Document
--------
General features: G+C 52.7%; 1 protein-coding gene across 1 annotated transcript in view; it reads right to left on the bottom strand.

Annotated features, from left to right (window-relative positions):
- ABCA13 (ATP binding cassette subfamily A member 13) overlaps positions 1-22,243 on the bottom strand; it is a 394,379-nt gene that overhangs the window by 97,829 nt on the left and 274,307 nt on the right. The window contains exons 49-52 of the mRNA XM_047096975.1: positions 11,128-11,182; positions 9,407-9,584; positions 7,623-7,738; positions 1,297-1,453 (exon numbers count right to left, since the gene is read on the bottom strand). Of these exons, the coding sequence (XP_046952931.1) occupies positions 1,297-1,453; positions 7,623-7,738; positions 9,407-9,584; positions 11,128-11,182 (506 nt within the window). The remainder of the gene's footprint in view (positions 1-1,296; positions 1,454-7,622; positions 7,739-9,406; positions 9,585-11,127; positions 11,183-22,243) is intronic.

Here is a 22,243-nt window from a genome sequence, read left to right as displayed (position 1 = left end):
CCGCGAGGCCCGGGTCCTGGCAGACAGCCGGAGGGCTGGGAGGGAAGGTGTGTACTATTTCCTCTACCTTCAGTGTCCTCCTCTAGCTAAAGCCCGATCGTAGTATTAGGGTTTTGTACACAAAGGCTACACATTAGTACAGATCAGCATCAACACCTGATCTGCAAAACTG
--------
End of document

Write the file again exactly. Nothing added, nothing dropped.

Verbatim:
General features: G+C 52.7%; 1 protein-coding gene across 1 annotated transcript in view; it reads right to left on the bottom strand.

Annotated features, from left to right (window-relative positions):
- ABCA13 (ATP binding cassette subfamily A member 13) overlaps positions 1-22,243 on the bottom strand; it is a 394,379-nt gene that overhangs the window by 97,829 nt on the left and 274,307 nt on the right. The window contains exons 49-52 of the mRNA XM_047096975.1: positions 11,128-11,182; positions 9,407-9,584; positions 7,623-7,738; positions 1,297-1,453 (exon numbers count right to left, since the gene is read on the bottom strand). Of these exons, the coding sequence (XP_046952931.1) occupies positions 1,297-1,453; positions 7,623-7,738; positions 9,407-9,584; positions 11,128-11,182 (506 nt within the window). The remainder of the gene's footprint in view (positions 1-1,296; positions 1,454-7,622; positions 7,739-9,406; positions 9,585-11,127; positions 11,183-22,243) is intronic.

Here is a 22,243-nt window from a genome sequence, read left to right as displayed (position 1 = left end):
CCGCGAGGCCCGGGTCCTGGCAGACAGCCGGAGGGCTGGGAGGGAAGGTGTGTACTATTTCCTCTACCTTCAGTGTCCTCCTCTAGCTAAAGCCCGATCGTAGTATTAGGGTTTTGTACACAAAGGCTACACATTAGTACAGATCAGCATCAACACCTGATCTGCAAAACTG